MPO Williams essentially takes the position that the initial Complaint is irrelevant as to her and that she was made a party to the case for the first time upon service of the Corrected Amended Complaint. Mot. for Partial Dismissal of MPO Williams. Plaintiffs do not contest MPO Williams's declaration that she was never served the initial Complaint and was served the Corrected Amended Complaint on or around October 11, 2013. Pls.' Mem. in Opp'n to Mot. for Partial Dismissal [Dkt. #42]. Nor do plaintiffs contest the applicable statutes of limitations. Id. However, plaintiffs contend that filing the initial Complaint, which named MPO Williams in the caption, commenced the litigation against her and tolled the applicable statutes of limitations. Id. I disagree.
Federal Rule of Civil Procedure 3 states: " A civil action is commenced by
filing a complaint with the court." Fed.R.Civ.P. 3. Plaintiffs rely heavily on statements made by the United States Supreme Court and our Court of Appeals to support their position that filing a complaint alone is sufficient for statute of limitations purposes. Pls'. Mem. in Opp'n to Mot. for Partial Dismissal; see, e.g., Henderson v. United States, 517 U.S. 654, 657 n.2, 116 S.Ct. 1638, 134 L.Ed.2d 880 (1996) (" In a suit on a right created by federal law, filing a complaint suffices to satisfy the statute of limitations." ); Pls.' Mem. in Opp'n to Mot. for Partial Dismissal. While it is true that federal and District of Columbia law do not require service to be effected within the statute of limitations period, see Iran Air v. Kugelman, 996 F.2d 1253, 1257, 302 U.S. App.D.C. 174 (D.C. Cir. 1993) (holding that the charge was timely when filed within the statute of limitations period, even though served after the period); Varela v. Hi-Lo Powered Stirrups, 424 A.2d 61, 70 (D.C. 1980) (en banc) (" Super.Ct.Civ.R. 3 requires only the filing of a complaint to commence an action and thereby toll the statute of limitations." ), it is Rule 4 of the Federal Rules of Civil Procedure, however, which governs service. Fed.R.Civ.P. 4; see, e.g., Henderson, 517 U.S. at 672 (holding that Rule 4 displaced service provision in the Admiralty Act).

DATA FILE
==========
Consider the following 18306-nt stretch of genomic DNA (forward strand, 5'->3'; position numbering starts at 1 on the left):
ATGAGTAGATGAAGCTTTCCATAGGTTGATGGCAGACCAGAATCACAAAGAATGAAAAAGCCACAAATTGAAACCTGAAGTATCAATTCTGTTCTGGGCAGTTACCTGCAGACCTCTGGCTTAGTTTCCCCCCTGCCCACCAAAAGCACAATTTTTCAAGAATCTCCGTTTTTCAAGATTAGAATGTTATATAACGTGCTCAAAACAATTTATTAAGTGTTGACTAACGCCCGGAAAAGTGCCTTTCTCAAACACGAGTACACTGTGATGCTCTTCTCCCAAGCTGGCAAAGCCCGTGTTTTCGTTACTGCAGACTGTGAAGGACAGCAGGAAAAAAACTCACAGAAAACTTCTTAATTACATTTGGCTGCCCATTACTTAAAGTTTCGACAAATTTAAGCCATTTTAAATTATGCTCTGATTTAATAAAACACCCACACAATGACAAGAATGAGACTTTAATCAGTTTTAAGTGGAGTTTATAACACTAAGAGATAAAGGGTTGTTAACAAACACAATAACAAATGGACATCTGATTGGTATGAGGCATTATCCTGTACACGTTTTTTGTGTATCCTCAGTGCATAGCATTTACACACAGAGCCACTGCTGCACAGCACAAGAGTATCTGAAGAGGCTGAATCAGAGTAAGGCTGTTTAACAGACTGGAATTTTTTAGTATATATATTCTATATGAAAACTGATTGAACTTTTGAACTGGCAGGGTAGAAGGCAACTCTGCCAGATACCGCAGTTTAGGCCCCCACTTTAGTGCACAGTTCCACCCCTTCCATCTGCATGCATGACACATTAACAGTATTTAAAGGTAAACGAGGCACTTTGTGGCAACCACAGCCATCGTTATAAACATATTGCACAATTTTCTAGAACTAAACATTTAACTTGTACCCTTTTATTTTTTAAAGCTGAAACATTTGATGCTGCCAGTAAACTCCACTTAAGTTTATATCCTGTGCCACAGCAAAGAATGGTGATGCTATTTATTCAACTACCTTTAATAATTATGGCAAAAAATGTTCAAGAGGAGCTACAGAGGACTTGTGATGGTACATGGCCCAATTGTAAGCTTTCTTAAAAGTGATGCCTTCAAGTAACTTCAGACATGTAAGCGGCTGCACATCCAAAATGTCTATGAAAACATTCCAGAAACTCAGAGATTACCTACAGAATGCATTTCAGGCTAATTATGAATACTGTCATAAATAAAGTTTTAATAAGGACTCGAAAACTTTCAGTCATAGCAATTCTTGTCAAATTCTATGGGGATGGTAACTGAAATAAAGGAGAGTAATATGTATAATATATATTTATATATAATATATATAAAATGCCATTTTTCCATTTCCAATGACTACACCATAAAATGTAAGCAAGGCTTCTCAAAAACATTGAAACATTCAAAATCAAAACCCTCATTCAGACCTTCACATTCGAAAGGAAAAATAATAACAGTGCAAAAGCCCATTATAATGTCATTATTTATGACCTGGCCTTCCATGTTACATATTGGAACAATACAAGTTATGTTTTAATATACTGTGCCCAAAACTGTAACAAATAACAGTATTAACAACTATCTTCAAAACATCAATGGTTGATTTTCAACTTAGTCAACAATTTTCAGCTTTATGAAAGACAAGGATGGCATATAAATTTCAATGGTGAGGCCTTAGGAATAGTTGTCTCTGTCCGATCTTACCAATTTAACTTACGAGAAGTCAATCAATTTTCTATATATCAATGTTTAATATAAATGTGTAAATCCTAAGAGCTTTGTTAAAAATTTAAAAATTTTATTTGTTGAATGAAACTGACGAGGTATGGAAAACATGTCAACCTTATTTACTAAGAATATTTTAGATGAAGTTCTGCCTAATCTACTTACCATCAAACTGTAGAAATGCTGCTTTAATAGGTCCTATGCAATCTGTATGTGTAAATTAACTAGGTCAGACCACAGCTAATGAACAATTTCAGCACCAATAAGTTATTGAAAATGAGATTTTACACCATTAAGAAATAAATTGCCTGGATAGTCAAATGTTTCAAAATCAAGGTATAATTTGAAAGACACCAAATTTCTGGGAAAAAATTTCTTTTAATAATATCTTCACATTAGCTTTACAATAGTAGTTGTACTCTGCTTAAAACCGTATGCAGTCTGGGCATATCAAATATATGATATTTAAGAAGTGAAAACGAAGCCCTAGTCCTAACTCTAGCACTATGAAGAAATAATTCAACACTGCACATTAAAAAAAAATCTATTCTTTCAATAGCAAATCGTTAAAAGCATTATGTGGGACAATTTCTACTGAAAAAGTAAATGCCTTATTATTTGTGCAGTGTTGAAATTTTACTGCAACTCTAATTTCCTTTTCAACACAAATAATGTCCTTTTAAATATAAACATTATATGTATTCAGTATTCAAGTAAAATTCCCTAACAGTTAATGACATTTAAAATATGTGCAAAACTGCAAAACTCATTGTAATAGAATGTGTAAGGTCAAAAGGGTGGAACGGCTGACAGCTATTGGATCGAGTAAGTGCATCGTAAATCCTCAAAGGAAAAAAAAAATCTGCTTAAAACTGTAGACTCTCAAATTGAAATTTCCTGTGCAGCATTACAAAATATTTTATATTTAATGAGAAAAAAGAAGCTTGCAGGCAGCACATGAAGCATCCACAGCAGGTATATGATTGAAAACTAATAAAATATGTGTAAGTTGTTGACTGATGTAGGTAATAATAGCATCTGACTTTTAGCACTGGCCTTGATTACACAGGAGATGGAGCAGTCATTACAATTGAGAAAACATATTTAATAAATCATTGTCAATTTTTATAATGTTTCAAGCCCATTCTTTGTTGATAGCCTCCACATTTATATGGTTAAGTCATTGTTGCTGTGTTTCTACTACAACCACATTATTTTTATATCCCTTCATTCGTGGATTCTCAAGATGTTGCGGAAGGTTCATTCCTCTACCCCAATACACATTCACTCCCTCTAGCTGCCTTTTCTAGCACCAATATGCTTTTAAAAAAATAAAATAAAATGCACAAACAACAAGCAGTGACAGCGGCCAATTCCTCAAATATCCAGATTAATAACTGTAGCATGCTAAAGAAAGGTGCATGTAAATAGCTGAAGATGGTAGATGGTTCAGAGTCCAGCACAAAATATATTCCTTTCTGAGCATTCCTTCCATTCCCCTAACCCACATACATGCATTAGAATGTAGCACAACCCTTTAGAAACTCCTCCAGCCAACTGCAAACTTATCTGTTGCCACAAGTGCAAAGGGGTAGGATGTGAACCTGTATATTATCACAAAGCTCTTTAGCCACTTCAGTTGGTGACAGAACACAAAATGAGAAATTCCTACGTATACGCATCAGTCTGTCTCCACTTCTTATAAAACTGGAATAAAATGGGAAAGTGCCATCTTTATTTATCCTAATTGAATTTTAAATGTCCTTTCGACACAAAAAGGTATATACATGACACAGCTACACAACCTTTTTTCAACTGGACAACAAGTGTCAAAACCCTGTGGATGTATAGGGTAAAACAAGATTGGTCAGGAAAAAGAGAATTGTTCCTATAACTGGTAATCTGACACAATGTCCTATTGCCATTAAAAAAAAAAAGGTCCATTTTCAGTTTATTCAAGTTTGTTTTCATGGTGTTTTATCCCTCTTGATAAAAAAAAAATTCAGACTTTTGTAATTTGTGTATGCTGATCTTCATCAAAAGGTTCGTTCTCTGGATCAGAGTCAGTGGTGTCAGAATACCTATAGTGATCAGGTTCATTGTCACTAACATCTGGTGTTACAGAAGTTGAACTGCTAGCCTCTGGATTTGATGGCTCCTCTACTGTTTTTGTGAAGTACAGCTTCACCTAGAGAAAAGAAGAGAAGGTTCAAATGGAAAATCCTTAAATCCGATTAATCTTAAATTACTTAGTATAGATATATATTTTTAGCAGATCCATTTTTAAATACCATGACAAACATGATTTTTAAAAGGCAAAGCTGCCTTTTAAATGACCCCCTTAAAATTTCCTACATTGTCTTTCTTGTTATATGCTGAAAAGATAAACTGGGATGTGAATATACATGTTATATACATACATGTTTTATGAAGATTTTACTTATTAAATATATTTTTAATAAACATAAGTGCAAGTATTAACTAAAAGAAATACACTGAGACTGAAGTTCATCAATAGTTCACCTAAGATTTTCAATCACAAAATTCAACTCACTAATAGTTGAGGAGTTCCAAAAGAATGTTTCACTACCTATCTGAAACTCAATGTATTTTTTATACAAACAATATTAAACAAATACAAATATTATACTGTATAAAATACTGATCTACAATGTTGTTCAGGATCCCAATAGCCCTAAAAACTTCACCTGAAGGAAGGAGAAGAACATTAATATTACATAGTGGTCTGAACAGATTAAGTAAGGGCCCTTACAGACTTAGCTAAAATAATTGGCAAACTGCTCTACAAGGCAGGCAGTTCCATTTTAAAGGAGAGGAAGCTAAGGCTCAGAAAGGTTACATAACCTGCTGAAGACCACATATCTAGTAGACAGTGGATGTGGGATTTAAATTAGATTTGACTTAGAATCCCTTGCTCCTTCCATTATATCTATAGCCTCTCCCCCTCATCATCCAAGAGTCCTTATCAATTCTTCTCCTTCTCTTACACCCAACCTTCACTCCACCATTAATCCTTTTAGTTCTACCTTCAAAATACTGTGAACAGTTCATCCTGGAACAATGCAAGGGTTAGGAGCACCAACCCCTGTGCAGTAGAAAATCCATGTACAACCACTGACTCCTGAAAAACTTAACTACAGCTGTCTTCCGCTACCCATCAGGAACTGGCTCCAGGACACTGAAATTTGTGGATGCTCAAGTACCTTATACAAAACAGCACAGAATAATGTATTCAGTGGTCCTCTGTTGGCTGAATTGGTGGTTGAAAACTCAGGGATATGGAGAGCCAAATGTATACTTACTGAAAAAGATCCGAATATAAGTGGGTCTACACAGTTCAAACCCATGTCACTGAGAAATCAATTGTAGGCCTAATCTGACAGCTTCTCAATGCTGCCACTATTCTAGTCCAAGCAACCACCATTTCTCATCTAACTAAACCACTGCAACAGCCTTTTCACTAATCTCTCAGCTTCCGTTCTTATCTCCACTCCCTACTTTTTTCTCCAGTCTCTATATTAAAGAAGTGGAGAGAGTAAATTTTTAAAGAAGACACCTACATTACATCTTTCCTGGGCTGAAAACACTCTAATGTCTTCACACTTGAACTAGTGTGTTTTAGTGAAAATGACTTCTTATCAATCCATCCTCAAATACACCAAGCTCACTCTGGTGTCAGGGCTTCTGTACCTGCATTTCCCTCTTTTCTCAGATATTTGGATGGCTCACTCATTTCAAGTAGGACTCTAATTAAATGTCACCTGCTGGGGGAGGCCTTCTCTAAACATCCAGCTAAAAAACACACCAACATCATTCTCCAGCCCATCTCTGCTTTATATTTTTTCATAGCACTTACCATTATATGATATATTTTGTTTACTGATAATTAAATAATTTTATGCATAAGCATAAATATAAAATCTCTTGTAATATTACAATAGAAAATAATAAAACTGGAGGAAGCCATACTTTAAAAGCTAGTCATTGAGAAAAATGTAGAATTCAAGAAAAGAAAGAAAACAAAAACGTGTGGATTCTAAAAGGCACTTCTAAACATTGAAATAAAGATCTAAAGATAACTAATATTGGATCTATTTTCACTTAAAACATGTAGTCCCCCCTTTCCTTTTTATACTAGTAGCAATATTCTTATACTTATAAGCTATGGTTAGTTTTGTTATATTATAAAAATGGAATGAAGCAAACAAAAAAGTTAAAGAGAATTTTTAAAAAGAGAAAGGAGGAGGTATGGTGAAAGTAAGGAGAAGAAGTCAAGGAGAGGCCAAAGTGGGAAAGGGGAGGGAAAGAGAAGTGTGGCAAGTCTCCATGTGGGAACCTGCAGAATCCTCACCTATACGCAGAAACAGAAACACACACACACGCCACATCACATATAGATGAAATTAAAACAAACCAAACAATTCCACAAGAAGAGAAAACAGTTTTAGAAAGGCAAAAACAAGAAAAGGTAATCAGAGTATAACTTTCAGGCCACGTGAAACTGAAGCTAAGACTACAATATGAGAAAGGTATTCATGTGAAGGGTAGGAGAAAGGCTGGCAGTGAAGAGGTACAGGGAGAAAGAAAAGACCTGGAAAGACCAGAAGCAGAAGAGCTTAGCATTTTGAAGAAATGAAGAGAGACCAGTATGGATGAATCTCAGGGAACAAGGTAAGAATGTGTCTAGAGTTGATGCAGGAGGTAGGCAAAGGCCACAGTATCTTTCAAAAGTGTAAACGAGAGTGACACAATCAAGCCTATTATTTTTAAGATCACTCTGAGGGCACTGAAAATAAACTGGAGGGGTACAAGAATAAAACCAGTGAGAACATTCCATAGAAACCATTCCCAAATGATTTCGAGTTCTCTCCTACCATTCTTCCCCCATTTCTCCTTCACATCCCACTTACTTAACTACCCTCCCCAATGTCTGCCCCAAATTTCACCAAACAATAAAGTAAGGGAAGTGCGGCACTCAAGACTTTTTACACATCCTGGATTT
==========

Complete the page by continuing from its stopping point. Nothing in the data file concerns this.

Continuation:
Rule 4(m) provides, in relevant part: " If a defendant is not served within 120 days after the complaint is filed, the court--on motion or on its own after notice to the plaintiff--must dismiss the action without prejudice against that defendant or order that service be made within a specified time."  Fed.R.Civ.P. 4. The court cannot assert jurisdiction over a defendant " unless the procedural requirements of effective service of process are satisfied." Gorman v. Ameritrade Holding Corp., 293 F.3d 506, 514, 352 U.S. App.D.C. 229 (D.C. Cir. 2002).
Although the initial Complaint was never officially dismissed as to MPO Williams, the other defendants' attorneys made clear that she had not been served, did not waive service, and was not participating in the response to the initial Complaint. Praecipe; Reply to Pls.' Resp. to Mot. for Partial Dismissal 1 n.1 [Dkt. #9]. Indeed, plaintiffs offer no evidence of an effort to serve the initial Complaint even after learning of this deficiency, nor do they offer a reason for this failure.